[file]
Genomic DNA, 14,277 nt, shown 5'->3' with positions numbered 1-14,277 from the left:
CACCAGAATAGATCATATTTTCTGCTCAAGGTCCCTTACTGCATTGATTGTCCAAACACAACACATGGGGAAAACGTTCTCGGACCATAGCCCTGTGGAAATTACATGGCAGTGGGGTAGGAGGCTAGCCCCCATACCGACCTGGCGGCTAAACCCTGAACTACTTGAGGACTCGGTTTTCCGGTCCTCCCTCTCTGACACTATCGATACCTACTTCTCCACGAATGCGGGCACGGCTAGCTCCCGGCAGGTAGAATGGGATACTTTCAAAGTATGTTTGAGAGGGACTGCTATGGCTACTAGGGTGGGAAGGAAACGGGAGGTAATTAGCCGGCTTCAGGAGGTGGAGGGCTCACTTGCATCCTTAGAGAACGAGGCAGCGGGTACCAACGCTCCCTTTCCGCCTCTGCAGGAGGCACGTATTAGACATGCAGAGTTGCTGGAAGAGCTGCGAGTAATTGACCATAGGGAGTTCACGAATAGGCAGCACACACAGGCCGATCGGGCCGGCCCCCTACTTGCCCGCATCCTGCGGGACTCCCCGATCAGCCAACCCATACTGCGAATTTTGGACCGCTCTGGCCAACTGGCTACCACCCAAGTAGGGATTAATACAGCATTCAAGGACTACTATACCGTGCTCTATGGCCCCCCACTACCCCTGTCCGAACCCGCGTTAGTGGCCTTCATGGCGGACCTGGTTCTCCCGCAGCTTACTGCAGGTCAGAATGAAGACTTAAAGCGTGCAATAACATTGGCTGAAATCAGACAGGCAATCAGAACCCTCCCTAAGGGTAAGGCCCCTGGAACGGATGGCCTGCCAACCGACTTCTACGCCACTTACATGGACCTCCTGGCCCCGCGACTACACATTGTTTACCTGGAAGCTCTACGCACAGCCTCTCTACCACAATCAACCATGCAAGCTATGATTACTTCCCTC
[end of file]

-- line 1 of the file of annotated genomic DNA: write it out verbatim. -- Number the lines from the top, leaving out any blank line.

Genomic DNA, 14,277 nt, shown 5'->3' with positions numbered 1-14,277 from the left: